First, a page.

Totally agree with the above statements. I have been a year-round resident of the "Quiet Resorts" for the past two years, and they aren't too darn quiet in the summer! I am a northern DE native...and even I cannot take the traffic at times! But...after labor Day.... it's heaven here. I agree about the riptides...I am a serious boogie boarder, and I get caught in them. Never fight it..you will get worn out.
The day we visited Bethany Beach, there was a strong wind blowing and you could see there was a lot of wave action, though no white caps. Bethany Beach provides lifeguards up & down the beach which is great. However, read the beach sign about surviving rip tides and use caution!! I was brought up around the Chesapeake Bay and local beaches, so I don't try to outsmart the ocean. Rip tides are the extremely strong "undertow" or underwater currents which can quickly pull even a strong, experienced swimmer far from shore and possible drowning.
I could tell that the water was fairly clear for about 4- 5 yards from the beach and then the water turned dark so I know that the beach shelf dropped off about that point. Except where the Gulf Stream flows, the Atlantic Ocean is dark water unlike the Caribbean and some parts of the Pacific. (This is obviously not good snorkeling water!) Rip tide undertows are extremely strong underwater currents that can be exceptionally strong even in knee-deep water. If you are caught in a rip tide, do not attempt to swim againt the rip tide directly toward the beach as you will tire quickly and fatigue can lead to drowning. Swim in a horizontal or parallel direction to the beach heading toward the beach gradually until you are out of the rip tide current. This will cause less fatigue and hopefully save your life!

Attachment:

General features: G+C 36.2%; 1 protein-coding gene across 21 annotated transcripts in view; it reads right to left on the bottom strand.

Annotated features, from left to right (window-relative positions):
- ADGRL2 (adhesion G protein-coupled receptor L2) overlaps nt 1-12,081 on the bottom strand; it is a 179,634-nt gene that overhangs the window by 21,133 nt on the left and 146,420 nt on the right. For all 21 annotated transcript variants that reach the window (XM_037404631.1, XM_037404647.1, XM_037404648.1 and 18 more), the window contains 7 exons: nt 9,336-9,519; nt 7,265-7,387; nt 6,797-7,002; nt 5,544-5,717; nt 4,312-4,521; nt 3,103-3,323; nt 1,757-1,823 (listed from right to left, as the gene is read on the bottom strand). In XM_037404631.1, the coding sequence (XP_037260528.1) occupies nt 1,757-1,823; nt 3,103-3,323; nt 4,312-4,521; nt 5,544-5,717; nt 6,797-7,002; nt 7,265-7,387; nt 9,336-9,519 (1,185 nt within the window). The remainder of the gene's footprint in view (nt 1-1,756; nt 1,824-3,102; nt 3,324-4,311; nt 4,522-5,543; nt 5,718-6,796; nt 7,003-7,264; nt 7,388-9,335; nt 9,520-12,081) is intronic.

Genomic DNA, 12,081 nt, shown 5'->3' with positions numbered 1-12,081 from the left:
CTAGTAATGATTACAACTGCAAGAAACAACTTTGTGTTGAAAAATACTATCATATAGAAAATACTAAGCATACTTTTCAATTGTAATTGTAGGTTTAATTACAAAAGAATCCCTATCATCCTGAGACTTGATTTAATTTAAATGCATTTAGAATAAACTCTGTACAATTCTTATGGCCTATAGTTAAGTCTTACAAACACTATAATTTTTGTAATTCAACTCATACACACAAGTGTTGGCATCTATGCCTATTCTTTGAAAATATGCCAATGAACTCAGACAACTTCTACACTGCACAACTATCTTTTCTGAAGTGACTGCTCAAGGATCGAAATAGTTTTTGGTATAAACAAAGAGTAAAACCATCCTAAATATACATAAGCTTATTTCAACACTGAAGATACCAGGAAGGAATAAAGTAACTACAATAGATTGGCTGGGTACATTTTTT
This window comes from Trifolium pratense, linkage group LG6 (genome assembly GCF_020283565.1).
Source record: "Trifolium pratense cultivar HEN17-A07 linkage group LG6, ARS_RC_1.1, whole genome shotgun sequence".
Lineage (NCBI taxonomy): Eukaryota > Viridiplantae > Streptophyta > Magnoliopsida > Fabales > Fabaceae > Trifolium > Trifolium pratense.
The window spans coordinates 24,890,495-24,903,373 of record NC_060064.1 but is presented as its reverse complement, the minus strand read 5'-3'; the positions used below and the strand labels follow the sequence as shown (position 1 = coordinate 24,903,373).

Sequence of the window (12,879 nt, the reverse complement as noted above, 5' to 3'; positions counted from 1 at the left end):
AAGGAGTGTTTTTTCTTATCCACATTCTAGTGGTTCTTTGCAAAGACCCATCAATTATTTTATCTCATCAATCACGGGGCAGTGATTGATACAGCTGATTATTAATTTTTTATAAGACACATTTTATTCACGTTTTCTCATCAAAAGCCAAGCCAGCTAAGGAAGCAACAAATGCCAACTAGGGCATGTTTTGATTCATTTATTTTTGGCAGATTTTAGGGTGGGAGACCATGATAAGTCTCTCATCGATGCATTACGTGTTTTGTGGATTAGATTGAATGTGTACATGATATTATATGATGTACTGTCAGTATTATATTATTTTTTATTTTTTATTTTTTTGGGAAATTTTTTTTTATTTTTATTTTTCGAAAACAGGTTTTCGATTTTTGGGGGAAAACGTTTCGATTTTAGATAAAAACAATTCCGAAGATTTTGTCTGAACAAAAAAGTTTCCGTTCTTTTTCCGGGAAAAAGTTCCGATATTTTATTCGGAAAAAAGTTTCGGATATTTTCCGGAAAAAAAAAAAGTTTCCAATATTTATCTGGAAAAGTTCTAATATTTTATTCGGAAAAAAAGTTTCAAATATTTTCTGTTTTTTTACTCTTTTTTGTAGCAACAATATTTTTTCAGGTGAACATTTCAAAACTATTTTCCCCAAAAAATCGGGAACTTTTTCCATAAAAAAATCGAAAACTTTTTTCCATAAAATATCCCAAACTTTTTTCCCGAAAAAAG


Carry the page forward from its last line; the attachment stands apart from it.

Bethany Beach posts beach rules, and information about rip tides. Never swim alone and it's not a good idea for children to be in the surf alone at any time.
There are lots of rules, lots of cops and lots of tickets for parking is very difficult. You have to put quarters in the meter all day, or buy a permit.
No public drinking.
Once schools start letting out for summer vacation, the travelers from the bigger, northern cities fill up the roads. They are usually in a hurry to get the the beach. There is alot of road rage along with alot of road construction.
Most people visiting the beach for the first time do not know what a rip tide is. A rip tide is when the incoming waves create an underwater sandbar close to shore, and the waves push more and more water in between the sandbar and the shore until a section of this sandbar collapses. All the excess water is forced through this gap, creating an extremely strong but narrow current away from the shore. In fact, rip tides are so strong that trying to swim back to shore against the rip tide current will only tire you out and make it that much more difficult for you to survive. Rip tides are narrow enough that if you swim parallel to shore, you can easily escape the current and then swim back to shore. Do not try to keep swimming to shore, you will tire yourself out and probably drown.